Glass guardians: display technology’s transparent armor

We have it in front of our faces every day, but only pay it any attention if it breaks. A layer of transparent coverglass sits over all the display panels that we use every day – in smartphones and tablets, televisions and monitors – and is essential in guarding the delicate electronics underneath, while also enhancing the quality of the display.

In industrial use displays, it’s the interface through which we monitor, control, and visualize complex systems and the choice of coverglass, while far from front of mind for users, is of enormous importance. Certainly, when we are making key production decisions for our customers, we immediately consider the safeguarding requirements of these sophisticated and often critical systems.

Worker using touch screen

For example, the display needs in manufacturing settings are different to those in hospitals, so it is imperative that choice of coverglass enters the conversation. In industrial settings, for example, there may be harsh conditions to counter, such as mechanical impacts, temperature fluctuations, chemical exposure, and potential contaminants. The coverglass acts as a protective barrier, ensuring the longevity and operability of industrial displays.

As previously mentioned, it also contributes to the optical performance of displays, even in industrial environments. Optical clarity, anti-glare properties and resistance to environmental factors are all-important in maintaining function, effective visibility legibility and, therefore, accurate data interpretation.

When we select coverglass for a customer’s project, we are meticulously in scoping for their precise operational and environmental needs. And there are several types for us to choose from:

Soda-Lime Glass

Composed primarily of silica, sodium oxide, and calcium oxide, this is one of the most commonly used types of glass for coverglass production and is popular for its affordability and ease of manufacturability. While not as scratch resistant as some other glasses, it still provides adequate protection and maintains excellent optical transparency.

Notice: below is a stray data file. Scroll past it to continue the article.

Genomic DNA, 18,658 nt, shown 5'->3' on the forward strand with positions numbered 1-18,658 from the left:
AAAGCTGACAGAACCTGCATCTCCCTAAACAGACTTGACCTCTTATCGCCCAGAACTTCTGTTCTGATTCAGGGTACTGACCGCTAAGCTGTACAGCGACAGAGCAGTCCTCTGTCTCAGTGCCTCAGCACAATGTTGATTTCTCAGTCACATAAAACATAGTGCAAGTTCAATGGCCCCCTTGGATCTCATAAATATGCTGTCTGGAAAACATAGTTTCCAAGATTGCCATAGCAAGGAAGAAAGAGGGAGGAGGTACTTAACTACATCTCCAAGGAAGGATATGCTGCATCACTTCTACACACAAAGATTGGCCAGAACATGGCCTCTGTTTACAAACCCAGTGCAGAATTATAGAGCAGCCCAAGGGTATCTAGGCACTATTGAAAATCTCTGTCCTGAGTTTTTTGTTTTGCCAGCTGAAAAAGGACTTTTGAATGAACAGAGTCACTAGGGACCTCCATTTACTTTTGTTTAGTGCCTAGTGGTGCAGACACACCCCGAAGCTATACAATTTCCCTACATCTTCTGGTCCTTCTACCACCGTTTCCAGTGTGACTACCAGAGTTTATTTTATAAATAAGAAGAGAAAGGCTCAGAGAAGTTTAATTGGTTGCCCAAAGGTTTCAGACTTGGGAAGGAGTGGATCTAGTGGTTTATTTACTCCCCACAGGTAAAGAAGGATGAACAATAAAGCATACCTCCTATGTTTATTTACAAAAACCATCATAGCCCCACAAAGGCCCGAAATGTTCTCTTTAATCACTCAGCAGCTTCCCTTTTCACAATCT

Soda-lime glass strikes a balance between durability and cost-effectiveness, making it a staple in consumer electronics such as smartphones and tablets.

Aluminosilicate Glass:

Alkali-aluminosilicate glass provides exceptional durability and scratch resistance but has a different chemical composition to soda-lime glass. It undergoes an ion-exchange process, which gives it a higher surface compression and enhances its resistance to scratches and impacts. It’s usually found in high-end smartphones, laptops, and tablets, where the demand for superior protection aligns with the desire for optimal display quality. We will often select it for mobile industrial applications which are used frequently, as aluminosilicate glass has exceptional durability and can offer superior scratch resistance and impact protection.

Sapphire glass:

This glass takes durability to the next level. It is composed of crystalline aluminum oxide and is remarkably tough and scratch resistance, even surpassing Gorilla Glass. This makes it highly desirable for applications where ultimate protection is paramount. Sapphire glass is often found in luxury watches, camera lenses, and premium smartphones, where its incredible resilience caters to consumers who value both aesthetics and durability. However, in the industrial space, sapphire glass is seldom used.

Coverglass innovation is ongoing and we, of course, stay on top of the latest advances in all aspects of display technology. Glass is the unsung hero that requires both knowledge and understanding so we can make informed choices on behalf of our customers, bringing clarity, resilience, and functionality products to important industrial applications.


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